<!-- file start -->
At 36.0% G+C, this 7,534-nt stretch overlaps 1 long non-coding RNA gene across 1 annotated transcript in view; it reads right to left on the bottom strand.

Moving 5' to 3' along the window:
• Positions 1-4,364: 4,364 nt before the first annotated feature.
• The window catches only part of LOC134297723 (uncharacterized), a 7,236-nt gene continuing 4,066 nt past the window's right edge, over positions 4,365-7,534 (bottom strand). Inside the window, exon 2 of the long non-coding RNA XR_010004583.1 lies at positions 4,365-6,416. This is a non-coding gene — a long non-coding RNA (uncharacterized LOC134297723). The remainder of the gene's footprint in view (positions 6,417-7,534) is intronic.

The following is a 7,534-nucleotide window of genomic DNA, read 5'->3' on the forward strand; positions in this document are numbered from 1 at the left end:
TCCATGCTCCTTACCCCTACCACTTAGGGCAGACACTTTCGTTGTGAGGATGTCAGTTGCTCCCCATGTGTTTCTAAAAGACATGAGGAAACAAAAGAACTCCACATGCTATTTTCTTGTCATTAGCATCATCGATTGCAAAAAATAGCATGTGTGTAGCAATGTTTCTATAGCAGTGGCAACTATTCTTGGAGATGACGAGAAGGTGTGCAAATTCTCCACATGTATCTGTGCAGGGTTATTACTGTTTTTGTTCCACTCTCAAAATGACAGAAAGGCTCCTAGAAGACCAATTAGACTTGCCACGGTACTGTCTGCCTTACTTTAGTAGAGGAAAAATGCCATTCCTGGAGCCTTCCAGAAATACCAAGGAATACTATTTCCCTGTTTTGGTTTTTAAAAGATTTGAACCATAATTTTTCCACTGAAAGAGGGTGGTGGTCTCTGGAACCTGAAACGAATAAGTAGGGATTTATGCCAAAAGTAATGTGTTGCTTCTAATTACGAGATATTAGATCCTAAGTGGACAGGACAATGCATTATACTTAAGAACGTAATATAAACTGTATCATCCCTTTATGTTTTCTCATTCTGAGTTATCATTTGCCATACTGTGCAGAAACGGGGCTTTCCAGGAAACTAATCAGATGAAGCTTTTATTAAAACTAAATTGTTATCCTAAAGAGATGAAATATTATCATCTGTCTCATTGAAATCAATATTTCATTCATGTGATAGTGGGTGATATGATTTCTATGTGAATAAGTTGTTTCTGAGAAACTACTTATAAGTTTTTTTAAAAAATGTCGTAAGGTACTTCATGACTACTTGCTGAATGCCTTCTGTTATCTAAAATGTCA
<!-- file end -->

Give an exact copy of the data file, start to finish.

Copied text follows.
At 36.0% G+C, this 7,534-nt stretch overlaps 1 long non-coding RNA gene across 1 annotated transcript in view; it reads right to left on the bottom strand.

Moving 5' to 3' along the window:
• Positions 1-4,364: 4,364 nt before the first annotated feature.
• The window catches only part of LOC134297723 (uncharacterized), a 7,236-nt gene continuing 4,066 nt past the window's right edge, over positions 4,365-7,534 (bottom strand). Inside the window, exon 2 of the long non-coding RNA XR_010004583.1 lies at positions 4,365-6,416. This is a non-coding gene — a long non-coding RNA (uncharacterized LOC134297723). The remainder of the gene's footprint in view (positions 6,417-7,534) is intronic.

The following is a 7,534-nucleotide window of genomic DNA, read 5'->3' on the forward strand; positions in this document are numbered from 1 at the left end:
TCCATGCTCCTTACCCCTACCACTTAGGGCAGACACTTTCGTTGTGAGGATGTCAGTTGCTCCCCATGTGTTTCTAAAAGACATGAGGAAACAAAAGAACTCCACATGCTATTTTCTTGTCATTAGCATCATCGATTGCAAAAAATAGCATGTGTGTAGCAATGTTTCTATAGCAGTGGCAACTATTCTTGGAGATGACGAGAAGGTGTGCAAATTCTCCACATGTATCTGTGCAGGGTTATTACTGTTTTTGTTCCACTCTCAAAATGACAGAAAGGCTCCTAGAAGACCAATTAGACTTGCCACGGTACTGTCTGCCTTACTTTAGTAGAGGAAAAATGCCATTCCTGGAGCCTTCCAGAAATACCAAGGAATACTATTTCCCTGTTTTGGTTTTTAAAAGATTTGAACCATAATTTTTCCACTGAAAGAGGGTGGTGGTCTCTGGAACCTGAAACGAATAAGTAGGGATTTATGCCAAAAGTAATGTGTTGCTTCTAATTACGAGATATTAGATCCTAAGTGGACAGGACAATGCATTATACTTAAGAACGTAATATAAACTGTATCATCCCTTTATGTTTTCTCATTCTGAGTTATCATTTGCCATACTGTGCAGAAACGGGGCTTTCCAGGAAACTAATCAGATGAAGCTTTTATTAAAACTAAATTGTTATCCTAAAGAGATGAAATATTATCATCTGTCTCATTGAAATCAATATTTCATTCATGTGATAGTGGGTGATATGATTTCTATGTGAATAAGTTGTTTCTGAGAAACTACTTATAAGTTTTTTTAAAAAATGTCGTAAGGTACTTCATGACTACTTGCTGAATGCCTTCTGTTATCTAAAATGTCA